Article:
Sarah Eisenberg

A new Yale study found that SLR14, a short double-stranded antiviral RNA molecule, can stimulate the body’s defenses and protect mice against all known variants of the COVID-19 coronavirus. The research could offer a new treatment for immunocompromised patients and provide an inexpensive antiviral to countries with limited access to vaccines.

Under the leadership of Akiko Iwasaki, professor of immunology at the Yale School of Medicine, a team of researchers discovered that an easy-to-manufacture RNA antiviral therapeutic can activate the body’s innate immune response. The innate immune response — in which interferons, a group of proteins, target universal viral markers — is the body’s first response to infection. Studies have shown that COVID-19 patients who produce high levels of interferons have better outcomes than patients who produce lower levels of interferons during the early days of infection.

“Innate immunity works across all viruses,” Iwasaki said. “It doesn’t even matter if it is an RNA or a DNA virus, as long as you initiate interferon response. Interferon response triggers thousands of genes to combat a viral infection and so it is indiscriminate of the type of virus you are dealing with and it is also very quick. Adaptive immune responses take a couple weeks to develop. This innate immune response occurs within minutes to hours.”

The scientists’ research was published on Nov. 10 in the Journal of Experimental Medicine. They found the treatment could fight a variety of COVID-19 variants infecting mice — including the Alpha, Beta, Gamma and Iota variants — as well as the Delta variant, which is currently the dominant variant in the U.S. 

“In the context of continued emergence of variants, we really want an antiviral strategy that would confer broadly targeted protective immunity against a wide panel of viral variants and that is the motivation for testing SLR14 against SARS CoV-2 variants, and really to our satisfaction SLR14 was able to hold its efficacy, especially with the Delta variant which has already taken the entire world,” said Tianyang Mao ’22 GRD, a graduate student in Iwasaki’s lab and first author on the recently published paper. 

As COVID-19 variants continue to mutate, the development of non-specific therapeutics is crucial, according to Iwasaki. 

Additionally, current preventative treatments, such as vaccines, require the ability to form antibodies against specific COVID-19 proteins through a complex collaboration of T- and B-cells. Immunocompromised patients are unable to create sufficient levels of these cells that produce antibodies and kill viruses. The innate immune system provides an alternative treatment opportunity.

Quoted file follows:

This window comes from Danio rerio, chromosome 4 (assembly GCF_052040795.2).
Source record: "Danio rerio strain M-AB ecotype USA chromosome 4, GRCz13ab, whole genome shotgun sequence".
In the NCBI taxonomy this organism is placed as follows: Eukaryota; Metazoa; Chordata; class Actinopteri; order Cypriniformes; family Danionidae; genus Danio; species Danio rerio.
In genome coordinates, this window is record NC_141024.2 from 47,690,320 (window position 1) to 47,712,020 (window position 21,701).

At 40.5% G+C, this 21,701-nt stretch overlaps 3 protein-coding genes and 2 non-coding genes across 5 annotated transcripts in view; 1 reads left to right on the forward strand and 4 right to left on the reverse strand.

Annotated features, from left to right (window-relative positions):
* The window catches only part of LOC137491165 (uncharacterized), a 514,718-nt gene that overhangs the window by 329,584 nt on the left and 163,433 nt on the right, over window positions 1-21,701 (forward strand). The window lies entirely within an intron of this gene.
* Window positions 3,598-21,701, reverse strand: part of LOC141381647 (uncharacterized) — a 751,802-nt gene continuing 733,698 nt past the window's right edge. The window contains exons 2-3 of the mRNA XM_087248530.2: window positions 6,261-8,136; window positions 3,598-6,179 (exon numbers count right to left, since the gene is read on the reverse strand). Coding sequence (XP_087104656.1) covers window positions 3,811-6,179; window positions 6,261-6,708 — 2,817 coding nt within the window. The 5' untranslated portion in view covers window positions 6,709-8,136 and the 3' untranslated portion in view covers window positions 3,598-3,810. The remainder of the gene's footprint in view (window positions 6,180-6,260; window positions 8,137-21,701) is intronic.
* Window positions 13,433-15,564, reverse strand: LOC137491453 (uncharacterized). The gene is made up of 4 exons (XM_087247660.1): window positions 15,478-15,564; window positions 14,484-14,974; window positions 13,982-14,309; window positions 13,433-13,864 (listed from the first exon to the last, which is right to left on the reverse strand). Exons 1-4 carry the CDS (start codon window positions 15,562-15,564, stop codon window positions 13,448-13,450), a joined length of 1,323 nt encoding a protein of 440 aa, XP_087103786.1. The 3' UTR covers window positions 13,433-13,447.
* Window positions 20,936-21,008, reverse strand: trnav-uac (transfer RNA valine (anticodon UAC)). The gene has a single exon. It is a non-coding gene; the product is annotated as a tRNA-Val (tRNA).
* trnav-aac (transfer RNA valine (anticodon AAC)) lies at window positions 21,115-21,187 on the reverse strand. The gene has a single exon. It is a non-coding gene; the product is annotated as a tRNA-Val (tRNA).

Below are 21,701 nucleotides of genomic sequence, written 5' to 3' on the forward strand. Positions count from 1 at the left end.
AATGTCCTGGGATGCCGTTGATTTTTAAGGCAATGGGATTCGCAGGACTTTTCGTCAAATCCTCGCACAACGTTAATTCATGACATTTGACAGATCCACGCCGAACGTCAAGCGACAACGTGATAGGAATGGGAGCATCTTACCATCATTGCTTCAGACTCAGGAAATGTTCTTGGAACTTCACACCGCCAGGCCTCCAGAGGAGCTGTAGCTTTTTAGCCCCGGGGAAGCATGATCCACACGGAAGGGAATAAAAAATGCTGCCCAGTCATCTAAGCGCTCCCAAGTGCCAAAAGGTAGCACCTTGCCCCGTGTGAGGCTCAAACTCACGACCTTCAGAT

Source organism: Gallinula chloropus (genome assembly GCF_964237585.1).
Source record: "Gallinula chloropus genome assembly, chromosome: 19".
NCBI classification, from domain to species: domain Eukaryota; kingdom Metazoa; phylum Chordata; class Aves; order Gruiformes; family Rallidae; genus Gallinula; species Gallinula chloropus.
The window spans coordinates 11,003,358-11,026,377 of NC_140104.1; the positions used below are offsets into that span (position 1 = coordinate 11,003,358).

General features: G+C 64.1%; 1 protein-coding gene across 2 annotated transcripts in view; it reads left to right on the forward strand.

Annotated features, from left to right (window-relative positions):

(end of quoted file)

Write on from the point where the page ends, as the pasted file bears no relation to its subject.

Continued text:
The researchers found the therapy protected mice against severe diseases and death and eradicated the virus from mice with chronic infections.

“SLR14 could potentially be beneficial in patients that are chronically infected with SARS CoV-2,” Mao said. “Mice that are chronically infected with SARS CoV-2, those that are deficient in T- and B-cells, also derive benefit from SLR14. SLR14 induces near sterilizing immunity in these mice, meaning that they completely clear the infection from their respiratory tract.”

In practice, SLR14 could also be used as a preventative measure or early post-exposure medication, according to Benjamin Goldman-Israelow, ABIM physician-scientist research pathway resident at the Yale School of Medicine and second author on the study. The antiviral therapeutic could therefore be particularly valuable for healthcare workers entering areas with a known high viral load. 

By activating the interferon alarm system, SLR14 provides an early treatment method for COVID-19, enabling the body to attack the virus before it takes hold. An unusual characteristic of COVID-19 is its ability to enter the body without alerting the innate immune system; the treatment helps overcome this aspect of the virus.

“We have told the immune system, ‘Hey there’s a virus here, go after it!’” Goldman-Israelow said. “Whereas during natural infection, the virus stays silent and avoids being recognized.”

As of Nov. 11, there have been 810,327 cases of the Delta variant in the United States.

Valentina Simon covers Astronomy, Computer Science and Engineering stories. She is a freshman in Timothy Dwight College majoring in Data Science and Statistics.